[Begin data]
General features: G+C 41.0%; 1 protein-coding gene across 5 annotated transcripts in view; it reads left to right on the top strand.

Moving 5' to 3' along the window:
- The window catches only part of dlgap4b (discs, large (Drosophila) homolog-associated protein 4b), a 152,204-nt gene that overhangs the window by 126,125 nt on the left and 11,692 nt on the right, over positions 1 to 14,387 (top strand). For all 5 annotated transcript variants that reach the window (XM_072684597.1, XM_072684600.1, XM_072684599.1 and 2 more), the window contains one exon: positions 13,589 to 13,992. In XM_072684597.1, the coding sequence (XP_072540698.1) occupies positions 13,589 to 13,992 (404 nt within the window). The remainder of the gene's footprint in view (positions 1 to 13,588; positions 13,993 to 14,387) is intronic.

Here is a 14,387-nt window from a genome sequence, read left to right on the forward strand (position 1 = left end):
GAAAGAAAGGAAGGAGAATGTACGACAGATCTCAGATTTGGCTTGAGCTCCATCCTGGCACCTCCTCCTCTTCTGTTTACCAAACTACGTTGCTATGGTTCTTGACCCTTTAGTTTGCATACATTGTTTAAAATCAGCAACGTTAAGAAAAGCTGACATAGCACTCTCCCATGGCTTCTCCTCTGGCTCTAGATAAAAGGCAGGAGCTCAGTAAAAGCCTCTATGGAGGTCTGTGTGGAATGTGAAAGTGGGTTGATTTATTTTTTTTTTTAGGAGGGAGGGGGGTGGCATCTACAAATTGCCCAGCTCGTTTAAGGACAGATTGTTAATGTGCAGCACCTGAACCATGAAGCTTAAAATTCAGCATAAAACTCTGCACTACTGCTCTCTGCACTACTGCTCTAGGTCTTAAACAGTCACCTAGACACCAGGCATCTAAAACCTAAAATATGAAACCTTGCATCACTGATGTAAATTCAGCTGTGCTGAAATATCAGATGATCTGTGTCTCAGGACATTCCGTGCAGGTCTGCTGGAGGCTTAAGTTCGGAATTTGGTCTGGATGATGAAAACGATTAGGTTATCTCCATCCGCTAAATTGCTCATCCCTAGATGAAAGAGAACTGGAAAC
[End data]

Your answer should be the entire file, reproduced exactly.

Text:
General features: G+C 41.0%; 1 protein-coding gene across 5 annotated transcripts in view; it reads left to right on the top strand.

Moving 5' to 3' along the window:
- The window catches only part of dlgap4b (discs, large (Drosophila) homolog-associated protein 4b), a 152,204-nt gene that overhangs the window by 126,125 nt on the left and 11,692 nt on the right, over positions 1 to 14,387 (top strand). For all 5 annotated transcript variants that reach the window (XM_072684597.1, XM_072684600.1, XM_072684599.1 and 2 more), the window contains one exon: positions 13,589 to 13,992. In XM_072684597.1, the coding sequence (XP_072540698.1) occupies positions 13,589 to 13,992 (404 nt within the window). The remainder of the gene's footprint in view (positions 1 to 13,588; positions 13,993 to 14,387) is intronic.

Here is a 14,387-nt window from a genome sequence, read left to right on the forward strand (position 1 = left end):
GAAAGAAAGGAAGGAGAATGTACGACAGATCTCAGATTTGGCTTGAGCTCCATCCTGGCACCTCCTCCTCTTCTGTTTACCAAACTACGTTGCTATGGTTCTTGACCCTTTAGTTTGCATACATTGTTTAAAATCAGCAACGTTAAGAAAAGCTGACATAGCACTCTCCCATGGCTTCTCCTCTGGCTCTAGATAAAAGGCAGGAGCTCAGTAAAAGCCTCTATGGAGGTCTGTGTGGAATGTGAAAGTGGGTTGATTTATTTTTTTTTTTAGGAGGGAGGGGGGTGGCATCTACAAATTGCCCAGCTCGTTTAAGGACAGATTGTTAATGTGCAGCACCTGAACCATGAAGCTTAAAATTCAGCATAAAACTCTGCACTACTGCTCTCTGCACTACTGCTCTAGGTCTTAAACAGTCACCTAGACACCAGGCATCTAAAACCTAAAATATGAAACCTTGCATCACTGATGTAAATTCAGCTGTGCTGAAATATCAGATGATCTGTGTCTCAGGACATTCCGTGCAGGTCTGCTGGAGGCTTAAGTTCGGAATTTGGTCTGGATGATGAAAACGATTAGGTTATCTCCATCCGCTAAATTGCTCATCCCTAGATGAAAGAGAACTGGAAAC